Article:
The recent controversy over Yale students protesting over a college assistant "master's" email critical of administration-promoted suggestions regarding proper Halloween costumes (the master suggested that students should not need or desire the administration providing such "guidance" because they should be able to come to good conclusions on their own; and if in certain circumstances they came to bad conclusions that would not be the end of the world) seems to resonate with this concern. The usual caveats apply: this incident did not occur in isolation, there is a long history of college students making poor choices (itself not the worst thing in the world), no social movement can be perfect all the time, and so on. But nonetheless, the conduct of the students -- surrounding the master and verbally abusing him, seemingly enraged that he might have a different view from theirs, finding it outrageous that one might think his arguments are "worth listening to" (I'm actually less concerned with calls that he resign from his post as master than with the verbal confrontation, oddly enough) -- seemed to be about trading the virtue for the vice. The email in question may be wrong, but it did not seem to be outrageously so, the sort of statement that was so obviously out-of-bounds as to warrant exile from the realm of legitimate discourse. It did not exhibit the markers that should have rendered a lack of curiosity (indeed, a sense of offense towards the idea that one might be curious towards them) about its claims a virtuous stance to take.

So what is going on here? Well, obviously a lot is, and again it is clear that this email alone was not really the critical factor in triggering this outburst. Nonetheless, I think it is possible to understand why these students seemed to frame their claims in terms of their right not to listen. Though Yale students come from a variety of backgrounds and many continue to face significant degrees of oppression (on and off campus), all have at least some privilege simply by virtue of being Yale students. And having tasted that privilege -- experienced how good it feels to just be instinctively, reflexively validated -- it's no wonder that they want more of it. If virtues are stereotypically a burden, vices are often a blast. And there is no reason to suspect that people -- when given a naked choice between living out the virtue or living out the vice -- will typically select the former. In many circumstances, epistemic virtue (like any other) must be inculcated.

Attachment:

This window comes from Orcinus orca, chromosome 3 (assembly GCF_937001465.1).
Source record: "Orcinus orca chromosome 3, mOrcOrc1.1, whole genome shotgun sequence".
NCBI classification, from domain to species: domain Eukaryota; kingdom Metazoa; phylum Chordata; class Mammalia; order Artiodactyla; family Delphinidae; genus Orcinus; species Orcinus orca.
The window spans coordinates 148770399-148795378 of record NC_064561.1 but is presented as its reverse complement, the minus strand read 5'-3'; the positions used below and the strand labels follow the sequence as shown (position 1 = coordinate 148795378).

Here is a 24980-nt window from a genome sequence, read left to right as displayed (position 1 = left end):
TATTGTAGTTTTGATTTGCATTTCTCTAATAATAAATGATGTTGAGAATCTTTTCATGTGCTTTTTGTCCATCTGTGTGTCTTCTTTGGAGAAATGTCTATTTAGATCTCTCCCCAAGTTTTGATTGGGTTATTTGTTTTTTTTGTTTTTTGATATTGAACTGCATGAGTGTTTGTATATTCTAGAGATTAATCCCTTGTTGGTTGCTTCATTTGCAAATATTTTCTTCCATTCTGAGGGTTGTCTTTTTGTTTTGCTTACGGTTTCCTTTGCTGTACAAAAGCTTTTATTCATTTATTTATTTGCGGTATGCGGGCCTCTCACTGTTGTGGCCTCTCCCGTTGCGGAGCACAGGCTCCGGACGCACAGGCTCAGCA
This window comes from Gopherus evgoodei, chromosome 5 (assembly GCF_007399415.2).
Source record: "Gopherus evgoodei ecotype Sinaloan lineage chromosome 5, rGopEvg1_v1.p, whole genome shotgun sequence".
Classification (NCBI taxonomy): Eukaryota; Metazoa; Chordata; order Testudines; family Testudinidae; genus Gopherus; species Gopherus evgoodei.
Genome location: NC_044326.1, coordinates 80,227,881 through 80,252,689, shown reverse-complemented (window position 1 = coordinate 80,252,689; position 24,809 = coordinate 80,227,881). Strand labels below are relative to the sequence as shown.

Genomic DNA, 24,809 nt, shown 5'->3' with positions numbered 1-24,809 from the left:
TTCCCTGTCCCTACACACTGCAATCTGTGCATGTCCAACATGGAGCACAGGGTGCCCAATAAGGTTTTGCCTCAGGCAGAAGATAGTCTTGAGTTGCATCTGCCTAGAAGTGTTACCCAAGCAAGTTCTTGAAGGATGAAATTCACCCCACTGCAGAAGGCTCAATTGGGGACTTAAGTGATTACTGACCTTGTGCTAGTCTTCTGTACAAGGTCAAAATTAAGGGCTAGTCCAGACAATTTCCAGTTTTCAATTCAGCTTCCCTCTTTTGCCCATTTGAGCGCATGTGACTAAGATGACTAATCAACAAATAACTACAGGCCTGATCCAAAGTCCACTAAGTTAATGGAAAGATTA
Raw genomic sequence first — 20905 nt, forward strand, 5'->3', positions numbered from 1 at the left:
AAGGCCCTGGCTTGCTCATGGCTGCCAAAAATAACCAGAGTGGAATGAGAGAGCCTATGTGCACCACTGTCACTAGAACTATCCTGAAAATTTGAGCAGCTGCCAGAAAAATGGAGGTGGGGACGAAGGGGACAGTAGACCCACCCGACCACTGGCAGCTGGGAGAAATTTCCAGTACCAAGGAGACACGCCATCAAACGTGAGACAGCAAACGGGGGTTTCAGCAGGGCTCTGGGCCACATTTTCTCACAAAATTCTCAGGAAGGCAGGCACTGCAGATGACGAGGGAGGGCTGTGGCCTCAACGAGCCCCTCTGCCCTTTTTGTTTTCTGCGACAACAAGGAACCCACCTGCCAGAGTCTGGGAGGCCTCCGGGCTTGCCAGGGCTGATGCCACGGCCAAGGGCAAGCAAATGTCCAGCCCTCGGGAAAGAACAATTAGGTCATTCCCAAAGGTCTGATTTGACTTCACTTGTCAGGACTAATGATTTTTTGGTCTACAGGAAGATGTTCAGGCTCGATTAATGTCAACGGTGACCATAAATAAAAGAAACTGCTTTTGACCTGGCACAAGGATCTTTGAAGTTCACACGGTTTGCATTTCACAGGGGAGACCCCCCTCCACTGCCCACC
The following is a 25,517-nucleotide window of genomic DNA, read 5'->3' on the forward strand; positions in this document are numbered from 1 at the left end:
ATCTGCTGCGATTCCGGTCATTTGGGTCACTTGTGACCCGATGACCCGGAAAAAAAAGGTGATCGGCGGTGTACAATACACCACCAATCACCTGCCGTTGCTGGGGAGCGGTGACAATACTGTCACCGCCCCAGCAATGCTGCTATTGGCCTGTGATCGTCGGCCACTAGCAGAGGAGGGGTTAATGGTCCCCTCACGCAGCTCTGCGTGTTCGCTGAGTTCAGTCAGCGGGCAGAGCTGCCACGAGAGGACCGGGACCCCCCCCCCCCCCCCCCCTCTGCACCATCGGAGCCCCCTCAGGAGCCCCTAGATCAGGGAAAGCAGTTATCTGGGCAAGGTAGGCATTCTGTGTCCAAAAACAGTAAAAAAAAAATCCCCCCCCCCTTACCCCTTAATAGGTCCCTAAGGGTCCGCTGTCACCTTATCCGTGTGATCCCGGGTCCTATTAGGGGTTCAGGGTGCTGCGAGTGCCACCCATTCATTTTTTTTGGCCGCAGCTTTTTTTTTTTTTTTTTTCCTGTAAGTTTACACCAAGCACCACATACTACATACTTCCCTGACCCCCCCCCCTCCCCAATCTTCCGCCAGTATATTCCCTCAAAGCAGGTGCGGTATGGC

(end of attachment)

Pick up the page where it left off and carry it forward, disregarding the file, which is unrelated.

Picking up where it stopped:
Certainly, it is fair to say that it is probably ideal for both camps to move closer to other -- more epistemic confidence for oppressed persons, more epistemic humility from privileged ones -- but that leaves the question of where in the middle the two will meet. People who argue that the claim of marginalized persons to access this place of epistemic security are only demanding what the majority has long possessed aren't wrong -- somebody (I forget who) observed that the conservative freakout over Starbucks' red cups is nothing but a safe-space-style demand that their preferred worldview continue to be the unchallenged default -- but they do overlook that this majority-possessed space is not a virtuous one. The risk is what people will seek out is somewhere that's more on the vice side of the ledger, and that is not a desirable (nor, I'd argue, a sustainable) place to be. Not every college movement that seeks to alter the dialogic norms of the community does this, but some of them do, and the Yale case seems to be closer to a pursuit of the vice than the virtue.